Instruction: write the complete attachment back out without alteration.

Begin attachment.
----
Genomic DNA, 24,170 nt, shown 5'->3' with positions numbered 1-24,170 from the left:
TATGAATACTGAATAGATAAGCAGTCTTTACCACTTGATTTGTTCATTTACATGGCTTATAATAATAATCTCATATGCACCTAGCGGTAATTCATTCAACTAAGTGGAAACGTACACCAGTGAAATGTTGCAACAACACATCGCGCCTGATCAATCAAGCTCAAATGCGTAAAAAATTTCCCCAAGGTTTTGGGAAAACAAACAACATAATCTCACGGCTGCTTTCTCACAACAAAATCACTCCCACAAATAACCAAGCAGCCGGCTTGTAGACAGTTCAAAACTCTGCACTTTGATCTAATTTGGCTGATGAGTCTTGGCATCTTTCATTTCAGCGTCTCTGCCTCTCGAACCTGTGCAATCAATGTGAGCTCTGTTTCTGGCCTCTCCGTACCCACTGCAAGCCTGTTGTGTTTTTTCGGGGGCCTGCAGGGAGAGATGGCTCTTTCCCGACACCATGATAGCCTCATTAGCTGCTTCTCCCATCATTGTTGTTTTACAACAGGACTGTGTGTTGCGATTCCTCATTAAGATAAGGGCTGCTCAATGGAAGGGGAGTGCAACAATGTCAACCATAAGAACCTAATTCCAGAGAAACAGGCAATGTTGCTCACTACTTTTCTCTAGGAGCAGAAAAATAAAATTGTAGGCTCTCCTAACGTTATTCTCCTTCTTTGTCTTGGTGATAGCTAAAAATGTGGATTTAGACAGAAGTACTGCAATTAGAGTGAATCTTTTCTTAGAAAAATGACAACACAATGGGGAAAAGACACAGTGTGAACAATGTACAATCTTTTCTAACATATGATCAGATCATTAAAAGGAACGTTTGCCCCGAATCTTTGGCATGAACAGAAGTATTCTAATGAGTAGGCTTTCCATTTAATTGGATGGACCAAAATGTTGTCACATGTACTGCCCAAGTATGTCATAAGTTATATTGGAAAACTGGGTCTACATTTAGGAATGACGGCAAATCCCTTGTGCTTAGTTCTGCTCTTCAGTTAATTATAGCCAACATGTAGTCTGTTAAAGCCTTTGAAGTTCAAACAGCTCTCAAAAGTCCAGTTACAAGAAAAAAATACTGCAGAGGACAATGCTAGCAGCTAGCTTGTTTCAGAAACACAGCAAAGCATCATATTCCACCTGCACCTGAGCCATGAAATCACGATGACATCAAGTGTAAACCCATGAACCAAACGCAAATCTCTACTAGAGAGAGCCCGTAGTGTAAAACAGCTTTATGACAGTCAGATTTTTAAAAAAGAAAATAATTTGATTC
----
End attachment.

Genomic DNA, 24,170 nt, shown 5'->3' with positions numbered 1-24,170 from the left:
TATGAATACTGAATAGATAAGCAGTCTTTACCACTTGATTTGTTCATTTACATGGCTTATAATAATAATCTCATATGCACCTAGCGGTAATTCATTCAACTAAGTGGAAACGTACACCAGTGAAATGTTGCAACAACACATCGCGCCTGATCAATCAAGCTCAAATGCGTAAAAAATTTCCCCAAGGTTTTGGGAAAACAAACAACATAATCTCACGGCTGCTTTCTCACAACAAAATCACTCCCACAAATAACCAAGCAGCCGGCTTGTAGACAGTTCAAAACTCTGCACTTTGATCTAATTTGGCTGATGAGTCTTGGCATCTTTCATTTCAGCGTCTCTGCCTCTCGAACCTGTGCAATCAATGTGAGCTCTGTTTCTGGCCTCTCCGTACCCACTGCAAGCCTGTTGTGTTTTTTCGGGGGCCTGCAGGGAGAGATGGCTCTTTCCCGACACCATGATAGCCTCATTAGCTGCTTCTCCCATCATTGTTGTTTTACAACAGGACTGTGTGTTGCGATTCCTCATTAAGATAAGGGCTGCTCAATGGAAGGGGAGTGCAACAATGTCAACCATAAGAACCTAATTCCAGAGAAACAGGCAATGTTGCTCACTACTTTTCTCTAGGAGCAGAAAAATAAAATTGTAGGCTCTCCTAACGTTATTCTCCTTCTTTGTCTTGGTGATAGCTAAAAATGTGGATTTAGACAGAAGTACTGCAATTAGAGTGAATCTTTTCTTAGAAAAATGACAACACAATGGGGAAAAGACACAGTGTGAACAATGTACAATCTTTTCTAACATATGATCAGATCATTAAAAGGAACGTTTGCCCCGAATCTTTGGCATGAACAGAAGTATTCTAATGAGTAGGCTTTCCATTTAATTGGATGGACCAAAATGTTGTCACATGTACTGCCCAAGTATGTCATAAGTTATATTGGAAAACTGGGTCTACATTTAGGAATGACGGCAAATCCCTTGTGCTTAGTTCTGCTCTTCAGTTAATTATAGCCAACATGTAGTCTGTTAAAGCCTTTGAAGTTCAAACAGCTCTCAAAAGTCCAGTTACAAGAAAAAAATACTGCAGAGGACAATGCTAGCAGCTAGCTTGTTTCAGAAACACAGCAAAGCATCATATTCCACCTGCACCTGAGCCATGAAATCACGATGACATCAAGTGTAAACCCATGAACCAAACGCAAATCTCTACTAGAGAGAGCCCGTAGTGTAAAACAGCTTTATGACAGTCAGATTTTTAAAAAAGAAAATAATTTGATTC